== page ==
Tips on Getting Started

Are you creating something brand-new for Changeling?

You don’t NEED to – you can send us something you’ve already made.

But if you are creating something new, and you’re looking for some guidance on getting started…

There are plenty of creative experts out there who can no doubt tell you lots of great ways to nail pacing, structure, composition. I’m not here to tell you how to do these things, mostly because they’re nothing you can’t learn elsewhere on the internet, or by consuming your chosen medium and practicing a whole bunch.

But there’s another reason why I won’t be telling you how to create: I’m not you.

Being neurodivergent, each of us looks at the act of creating differently. So, if our instinctive way of shaping a story, a poem, an art piece is different than the “typical” way… that’s a good thing.

Don’t create like me. Create like you! Find your own path, and let’s tread new ground.

So, in order to tap into your own creativity, I’m going ask you to tap into the joy of creating something.

Do you remember making things as a kid? I sure do.

I’d draw a cat – my favourite animal – in blue biro on printer paper. I’d hold my wobbly feline up to the light, smile, and think, “this is incredible.”

I was a little god of my own little creations! And that god-like rush of joy is what we’re going to harness here.

Maybe you didn’t make much as a kid, though. Maybe you didn’t have the means.

But did you have interests? Passions? Things that brought you joy? Did you like cartoons, boardgames, imaginary games, football, bugs, socks, eating playdough?

What about now? Do you have things that bring you joy now?

And how can you translate those joys into a story / poem / art piece / activity for kids to enjoy?

To illustrate what I mean, I’m going to choose some of my interests (from childhood and now) and show you how I’d adapt them, if I was going to create a short story, a poem, a short comic, an illustration, and a simple activity.


I always thought the girls were the best part of Scooby Doo.

Now, for a short story, I would create my own ghost-hunting duo, Val and Del, and set them exploring a classic haunted house.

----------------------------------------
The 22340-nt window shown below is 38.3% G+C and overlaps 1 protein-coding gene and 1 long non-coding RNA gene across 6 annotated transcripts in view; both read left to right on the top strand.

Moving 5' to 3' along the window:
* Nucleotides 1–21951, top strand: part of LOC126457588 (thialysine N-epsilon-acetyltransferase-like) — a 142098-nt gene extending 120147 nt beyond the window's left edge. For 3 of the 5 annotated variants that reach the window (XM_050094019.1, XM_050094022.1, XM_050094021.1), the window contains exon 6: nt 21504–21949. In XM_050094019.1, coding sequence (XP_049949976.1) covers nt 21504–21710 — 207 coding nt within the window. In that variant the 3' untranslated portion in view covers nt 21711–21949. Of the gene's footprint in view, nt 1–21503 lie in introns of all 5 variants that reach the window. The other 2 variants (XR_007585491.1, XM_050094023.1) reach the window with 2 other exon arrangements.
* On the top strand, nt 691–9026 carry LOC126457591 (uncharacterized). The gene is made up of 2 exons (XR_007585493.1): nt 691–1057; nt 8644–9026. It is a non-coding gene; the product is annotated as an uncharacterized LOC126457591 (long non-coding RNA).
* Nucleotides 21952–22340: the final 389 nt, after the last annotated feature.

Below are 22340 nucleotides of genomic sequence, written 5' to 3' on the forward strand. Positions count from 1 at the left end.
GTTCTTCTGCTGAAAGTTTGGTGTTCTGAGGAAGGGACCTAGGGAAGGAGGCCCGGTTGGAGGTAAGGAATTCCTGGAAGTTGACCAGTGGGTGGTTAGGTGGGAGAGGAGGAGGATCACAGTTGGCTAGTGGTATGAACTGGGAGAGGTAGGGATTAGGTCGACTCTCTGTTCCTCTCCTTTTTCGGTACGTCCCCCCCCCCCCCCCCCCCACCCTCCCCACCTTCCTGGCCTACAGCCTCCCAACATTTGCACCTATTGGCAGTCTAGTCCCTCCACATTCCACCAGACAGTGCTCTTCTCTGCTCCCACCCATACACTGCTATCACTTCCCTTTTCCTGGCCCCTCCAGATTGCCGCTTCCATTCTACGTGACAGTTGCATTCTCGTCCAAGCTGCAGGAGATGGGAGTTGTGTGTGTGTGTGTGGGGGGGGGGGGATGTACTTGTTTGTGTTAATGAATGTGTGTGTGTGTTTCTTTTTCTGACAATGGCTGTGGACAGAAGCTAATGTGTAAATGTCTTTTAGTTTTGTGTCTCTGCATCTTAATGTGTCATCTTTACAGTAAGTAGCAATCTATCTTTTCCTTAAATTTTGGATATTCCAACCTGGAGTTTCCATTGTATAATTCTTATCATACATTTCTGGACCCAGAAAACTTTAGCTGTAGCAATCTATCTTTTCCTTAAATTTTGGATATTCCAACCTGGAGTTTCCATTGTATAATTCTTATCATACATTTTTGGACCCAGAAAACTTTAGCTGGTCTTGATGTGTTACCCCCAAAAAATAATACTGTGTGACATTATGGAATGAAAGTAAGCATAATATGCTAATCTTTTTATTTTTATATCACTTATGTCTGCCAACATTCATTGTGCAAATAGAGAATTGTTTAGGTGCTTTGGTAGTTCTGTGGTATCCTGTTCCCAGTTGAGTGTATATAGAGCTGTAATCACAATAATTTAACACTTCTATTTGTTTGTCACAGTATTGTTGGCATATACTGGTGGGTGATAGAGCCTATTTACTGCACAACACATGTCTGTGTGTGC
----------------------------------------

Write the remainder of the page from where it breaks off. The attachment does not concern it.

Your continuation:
Maybe they would have an animal sidekick too. A ferret named Geronimo.

Do they capture a ghoul? Befriend it? Is there a ghoul at all? Or is it just Geronimo, running ahead and causing mischief, knocking over grandfather clocks and casting giant shadows, fooling the girls into believing in the supernatural?


My beloved partner has this habit of talking in their sleep. I would love to write down all the wacky things they say as a poem.

I’d probably name it “Things My Best Friend Says After Falling Asleep Watching A Movie At The Sleepover!”

Why “best friend”? Well, kids find it easier to relate to scenarios they understand. Most kids I’m writing for don’t have boyfriends, girlfriends, or partners. But they do have best friends!


Even now, Pokémon is huge with kids.

For a comic, I probably wouldn’t use a real-world franchise name, but I would create a world in which a similar franchise exists.

Thinking back to the plot of the Digimon World PS1 game, I’d start with a lonely kid who loves this franchise. They get sucked into the monster world, where their partner monster is waiting with a party prepared specially for our kid. By the end, our protag isn’t so lonely anymore. They have loads of monster buddies.

Maybe I’d draw it in the style of a pixel-art Pokémon game, or Digimon V-Pets. Maybe I’d draw it as a manga. Or a mix. Who knows!


Whether it’s the Teen Titans animated show or Tokyo Mew Mew anime of (both of the early 2000s) or the Marvel Cinematic Universe of today, superheroes are firmly lodged in my brain.

For an illustration, I’d draw a funky retro cover of my own superhero movie or comic, with bright colours and poppy designs.

Maybe my heroes have silly powers and costumes, or maybe they’re just plain cool-looking. Maybe they’re all cats. Or dogs. Or elephants!


For a kitty-themed activity, I’d design a bunch of different felines of all different shapes and sizes for kids to colour in.

Maybe I’d make them a sort of paper-doll, able to be cut out, with various accessories to mix and match. I’m talking wizard’s hats, fairy wings and football shorts.

And maybe I’d make a crossword of cat breeds to go with them!

You may have thought, while reading these examples, that some of these ideas would work better under different categories, and you may well be right.

You may have also thought they’re not very fleshed out yet, and you’re definitely right there!

But this is what I’m trying to illustrate: Every idea starts somewhere. Creativity flows much better – and you have a lot more fun! – if your ideas are stemming from things you’re passionate about.

Start by listing your interests, things that are part of your every day. Funny stories you’ve collected over the years.

Then see how these can be translated into creative pieces: play with these ideas, add to them, merge them. Have fun with them, as a kid would, and see what sticks.

Happy creating 😊